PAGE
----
The aim is to regenerate various cells, including old one’s ability to function declines and the genome accumulates marks of ageing, in the human body. One of the most important tool in regenerative biology is our ability to create ‘induced’ stem cells.
In regenerative biology, there is a movement to change the sources of living cells for research purposes. Tissue and blood samples are being used as sources for induced pluripotent stem cells that can be used to create new treatments for medical problems including heart disease, stroke, cancer, diabetes and blindness. The process is a result of several steps, each erasing some of the marks that make cells specialized. In theory, these stem cells have the potential to become any cell type, but scientists aren’t yet able to reliably recreate the conditions to re-differentiate stem cells into all cell types.
Turning Back Time
The new method, based on the Nobel Prize-winning technique used by scientists to create stem cells, tackles the problem of completely destroying cell identity by stopping replication through the process. This, in turn, allowed researchers to find a precise balance between replicating cells, while biologically rejuvenating them.
In 2007, Shinya Yamanaka was the first scientist to transform normal cells with a specific function into stem cells. The whole process of stem cell remodeling using four main molecules called Yamanaka factors takes about 50 days. A new method called ‘mature phase transient reprogramming’ exposes cells to Yamanaka factors in just 13 days. At this point, the age-related changes are removed and the cells temporarily lose their identity. Partially regenerated cells were given time to grow back to normal and to monitor whether their specific skin cell function returned. Genetic analysis showed that the cells regained the properties of skin cells (fibroblasts), and this was confirmed by observing collagen production in remodeled cells.
Age is Not a Number
To show that the cells had regenerated, the researchers looked for changes in the signs of aging. As Dr. Diljeet Gill explains, a postdoctoral fellow in Wolf Reik’s Laboratory at the institute who worked as a PhD student said, “Our understanding of ageing on a molecular level has progressed over the last decade, giving rise to techniques that allow researchers to measure age-related biological changes in human cells. We were able to apply this to our experiment to determine the extent of reprogramming our new method achieved.“
The researchers looked at several levels of cellular age. The first is the epigenetic clock, in which the chemical tags present throughout the genome indicate age. The second transcriptome is all the gene readings that the cell produces. Through these two measures, the reprogrammed cells match the profile of cells under 30 years of age compared to the reference data sets.
The potential applications of this technique depend on not only how young the regenerated cells look but also how well they function. Fibroblasts form a molecule of collagen found in bones, cutaneous ligaments, and ligaments that helps build tissues and heal wounds. Rejuvenated fibroblasts produced more collagen proteins compared to control cells that were not subjected to the reprogramming process. Fibroblasts also move to areas that need repair. The researchers tested the partially rejuvenated cells by creating an artificial cut in the layer of cells in a dish. They found that their treated fibroblasts moved faster at intervals than older cells. This is a promising indication that one day this research will eventually be used to build cells that function better in wound healing.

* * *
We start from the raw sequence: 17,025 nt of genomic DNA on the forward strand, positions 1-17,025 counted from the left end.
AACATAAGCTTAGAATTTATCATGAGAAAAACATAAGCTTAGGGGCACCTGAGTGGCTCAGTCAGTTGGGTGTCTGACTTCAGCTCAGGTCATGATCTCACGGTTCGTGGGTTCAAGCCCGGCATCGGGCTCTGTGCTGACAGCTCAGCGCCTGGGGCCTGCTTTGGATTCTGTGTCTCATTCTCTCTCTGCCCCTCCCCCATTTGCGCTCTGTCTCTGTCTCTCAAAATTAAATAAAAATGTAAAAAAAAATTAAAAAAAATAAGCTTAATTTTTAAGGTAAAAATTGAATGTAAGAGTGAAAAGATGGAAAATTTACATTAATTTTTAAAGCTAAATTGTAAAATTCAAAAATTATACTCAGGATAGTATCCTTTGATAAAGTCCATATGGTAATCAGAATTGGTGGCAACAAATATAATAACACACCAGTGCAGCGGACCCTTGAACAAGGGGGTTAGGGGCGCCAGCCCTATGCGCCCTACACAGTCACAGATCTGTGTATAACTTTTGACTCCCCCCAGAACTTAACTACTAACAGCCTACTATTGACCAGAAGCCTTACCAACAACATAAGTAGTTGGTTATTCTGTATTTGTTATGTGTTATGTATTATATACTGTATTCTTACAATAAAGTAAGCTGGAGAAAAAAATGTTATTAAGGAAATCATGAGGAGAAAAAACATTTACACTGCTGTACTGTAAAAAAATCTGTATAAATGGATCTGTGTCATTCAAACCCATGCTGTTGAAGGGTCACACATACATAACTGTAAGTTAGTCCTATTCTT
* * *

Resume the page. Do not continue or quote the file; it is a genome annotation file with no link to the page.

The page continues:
In the future, this research may open up other therapeutic opportunities; the researchers observed that their pattern also had an effect on other genes associated with age-related diseases and symptoms. Both the APBA2 gene associated with Alzheimer’s disease and the MAF gene involved in the development of cataracts showed changes in youthful levels of transcription.
In the future, this research may also open up other therapeutic possibilities; the researchers observed that their method also had an effect on other genes linked to age-related diseases and symptoms. The APBA2 gene, associated with Alzheimer’s disease, and the MAF gene with a role in the development of cataracts, both showed changes towards youthful levels of transcription.
The mechanism behind successful transient programming is not yet fully understood, and it explores the next part of the puzzle. Researchers speculate that key parts of the genome involved in shaping cell identity may have escaped the reprogramming process.
Diljeet concluded, “Our results represent a big step forward in our understanding of cell reprogramming. We have proved that cells can be rejuvenated without losing their function and that rejuvenation looks to restore some function to old cells. The fact that we also saw a reverse of ageing indicators in genes associated with diseases is particularly promising for the future of this work.“
Prof. Wolf Reik, a group leader in the Epigenetics research programme who has recently moved to lead the Altos Labs Cambridge Institute, said: “This work has very exciting implications. Eventually, we may be able to identify genes that rejuvenate without reprogramming, and specifically target those to reduce the effects of ageing. This approach holds promise for valuable discoveries that could open up an amazing therapeutic horizon.“
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